Complete guide on React dangerouslySetInnerHTML

Have you ever noticed that if you have a string with HTML and you try to print it on the screen, it doesn’t quite turn out the way you planned it?


const htmlString = `<h1>I'm a string with HTML!</h1>`;

const App = () => <div>{htmlString}</div>;
React HTML string output

Odd.

This happens because React JSX is sanitizing the output to prevent any cross-site scripting (XSS).

To make this work, you’re going to have to use React dangerouslySetInnerHTML.

Let’s dive into when to use this property, and how to use it to your advantage.

When do you use React dangerouslySetInnerHTML?

99% of the time, the only time you’re going to use React dangerouslySetInnerHTML is when an API response returns HTML.

For example, the WordPress REST api returns HTML in one of its response properties called content.

If you’re curious to see a sample of a WordPress response object, take a look at this article, “How to make WordPress headless and fetch posts with JavaScript“.

In the context of any CMS using a wysiwyg editor, you want that data of what text is part of a header and what text is part of paragraph. So this is a great use case of when to use React dangerouslySetInnerHTML.

How to use dangerouslySetInnerHTML in React

Let’s take the first code example above, and try to make the HTML string render properly by using dangerouslySetInnerHTML in React


const htmlString = `<h1>I'm a string with HTML!</h1>`;

const App = () => <div dangerouslySetInnerHTML={{ __html: htmlString }} />;

Every HTML element has the React the dangerouslySetInnerHTML property.

dangerouslySetInnerHTML must equal an object. And in that object, a property called __html must equal the string of HTML.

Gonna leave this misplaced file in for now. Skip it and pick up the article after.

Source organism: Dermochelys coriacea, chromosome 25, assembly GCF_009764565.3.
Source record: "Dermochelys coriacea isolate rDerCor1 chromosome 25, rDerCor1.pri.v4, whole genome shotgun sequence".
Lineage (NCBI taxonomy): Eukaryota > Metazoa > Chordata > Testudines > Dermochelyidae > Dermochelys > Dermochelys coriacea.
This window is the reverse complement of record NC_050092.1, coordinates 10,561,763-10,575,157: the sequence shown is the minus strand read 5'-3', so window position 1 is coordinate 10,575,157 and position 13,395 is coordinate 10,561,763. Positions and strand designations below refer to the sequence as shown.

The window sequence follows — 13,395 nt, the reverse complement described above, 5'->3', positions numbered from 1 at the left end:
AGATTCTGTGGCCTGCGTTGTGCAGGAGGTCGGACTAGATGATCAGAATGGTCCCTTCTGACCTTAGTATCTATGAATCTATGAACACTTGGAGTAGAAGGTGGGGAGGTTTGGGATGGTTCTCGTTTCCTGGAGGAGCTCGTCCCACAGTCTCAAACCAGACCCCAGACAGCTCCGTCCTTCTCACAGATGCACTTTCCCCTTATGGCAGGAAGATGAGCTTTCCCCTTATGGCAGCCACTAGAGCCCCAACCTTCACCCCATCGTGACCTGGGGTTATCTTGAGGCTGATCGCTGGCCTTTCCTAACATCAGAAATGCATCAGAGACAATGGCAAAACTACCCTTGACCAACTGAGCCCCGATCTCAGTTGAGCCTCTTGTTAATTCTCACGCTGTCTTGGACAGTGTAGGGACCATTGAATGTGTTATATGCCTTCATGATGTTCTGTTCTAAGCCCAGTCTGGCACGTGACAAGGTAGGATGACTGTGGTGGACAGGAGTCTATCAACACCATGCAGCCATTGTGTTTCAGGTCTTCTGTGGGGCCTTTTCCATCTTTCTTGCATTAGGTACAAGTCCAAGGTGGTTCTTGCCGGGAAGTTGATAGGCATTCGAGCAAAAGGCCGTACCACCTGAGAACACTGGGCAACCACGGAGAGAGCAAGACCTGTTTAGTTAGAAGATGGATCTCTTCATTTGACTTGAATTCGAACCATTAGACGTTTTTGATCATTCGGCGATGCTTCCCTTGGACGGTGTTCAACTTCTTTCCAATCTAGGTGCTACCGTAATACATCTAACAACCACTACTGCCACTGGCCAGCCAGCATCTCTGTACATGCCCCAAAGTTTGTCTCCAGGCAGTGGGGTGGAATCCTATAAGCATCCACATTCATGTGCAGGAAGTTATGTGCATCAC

That’s it!

Can you use React dangerouslySetInnerHTML without the wrapper div?

Yes.

You can use dangerouslySetInnerHTML in all HTML elements.

Here are some examples on how to use it with other HTML elements.


const htmlString = `<h1>I'm a string with HTML!</h1>`;

// Div element
<div dangerouslySetInnerHTML={{ __html: htmlString, }} />

// Span element
<span dangerouslySetInnerHTML={{ __html: htmlString, }} />

// Article element
<article dangerouslySetInnerHTML={{ __html: htmlString, }} />

// H1 element
<h1 dangerouslySetInnerHTML={{ __html: htmlString, }} />

// Head element
<head dangerouslySetInnerHTML={{ __html: htmlString, }} />

A safe React dangerouslySetInnerHTML alternative

Now, you may be concern of the property name because it has the word dangerous. And you should be alert.

If you’re the only one entering data, you should be at peace that the data wont be dirty.

But if the application or site is accepting data input from multiple people, than you may need to be a tad bit concern.

The goal is still to use the HTML string, but make it safer.

To achieve that, you can use an NPM module called DOMPurify.

Let’s pretend we have a dirty HTML string from an API.

You can use DOMPurify.sanitize() to remove any fishy code from a possible dirty string.


import DOMPurify from "dompurify";

const dirty = `I love to do evil <img src="http://unsplash.it/100/100?random" onload="alert('you got hacked');" />`;

const App = () => (
  <div
    dangerouslySetInnerHTML={{
      __html: DOMPurify.sanitize(dirty)
    }}
  />
);

If you’d like to learn about how to use DOMPurify with React and Node.js, checkout this article, “How to validate and sanitize user input in JavaScript“.

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